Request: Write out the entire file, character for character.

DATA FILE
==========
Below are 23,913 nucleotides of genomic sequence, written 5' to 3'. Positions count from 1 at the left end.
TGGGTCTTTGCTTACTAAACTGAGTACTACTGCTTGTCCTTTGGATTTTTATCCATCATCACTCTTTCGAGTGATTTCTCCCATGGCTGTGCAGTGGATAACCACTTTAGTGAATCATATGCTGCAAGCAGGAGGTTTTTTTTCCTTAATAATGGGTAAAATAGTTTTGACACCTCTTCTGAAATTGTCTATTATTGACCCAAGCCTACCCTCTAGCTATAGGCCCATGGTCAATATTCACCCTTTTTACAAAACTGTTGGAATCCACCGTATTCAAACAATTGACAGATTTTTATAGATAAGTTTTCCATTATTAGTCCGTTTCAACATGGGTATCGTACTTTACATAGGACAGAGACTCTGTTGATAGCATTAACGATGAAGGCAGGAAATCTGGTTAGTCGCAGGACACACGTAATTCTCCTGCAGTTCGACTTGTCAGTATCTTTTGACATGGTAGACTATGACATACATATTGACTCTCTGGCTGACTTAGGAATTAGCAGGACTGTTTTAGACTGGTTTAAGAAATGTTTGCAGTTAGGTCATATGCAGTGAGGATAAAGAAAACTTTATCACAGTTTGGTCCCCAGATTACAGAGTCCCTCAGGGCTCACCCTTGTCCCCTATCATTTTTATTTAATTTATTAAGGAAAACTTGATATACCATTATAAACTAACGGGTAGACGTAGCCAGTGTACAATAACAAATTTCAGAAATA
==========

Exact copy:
Below are 23,913 nucleotides of genomic sequence, written 5' to 3'. Positions count from 1 at the left end.
TGGGTCTTTGCTTACTAAACTGAGTACTACTGCTTGTCCTTTGGATTTTTATCCATCATCACTCTTTCGAGTGATTTCTCCCATGGCTGTGCAGTGGATAACCACTTTAGTGAATCATATGCTGCAAGCAGGAGGTTTTTTTTCCTTAATAATGGGTAAAATAGTTTTGACACCTCTTCTGAAATTGTCTATTATTGACCCAAGCCTACCCTCTAGCTATAGGCCCATGGTCAATATTCACCCTTTTTACAAAACTGTTGGAATCCACCGTATTCAAACAATTGACAGATTTTTATAGATAAGTTTTCCATTATTAGTCCGTTTCAACATGGGTATCGTACTTTACATAGGACAGAGACTCTGTTGATAGCATTAACGATGAAGGCAGGAAATCTGGTTAGTCGCAGGACACACGTAATTCTCCTGCAGTTCGACTTGTCAGTATCTTTTGACATGGTAGACTATGACATACATATTGACTCTCTGGCTGACTTAGGAATTAGCAGGACTGTTTTAGACTGGTTTAAGAAATGTTTGCAGTTAGGTCATATGCAGTGAGGATAAAGAAAACTTTATCACAGTTTGGTCCCCAGATTACAGAGTCCCTCAGGGCTCACCCTTGTCCCCTATCATTTTTATTTAATTTATTAAGGAAAACTTGATATACCATTATAAACTAACGGGTAGACGTAGCCAGTGTACAATAACAAATTTCAGAAATA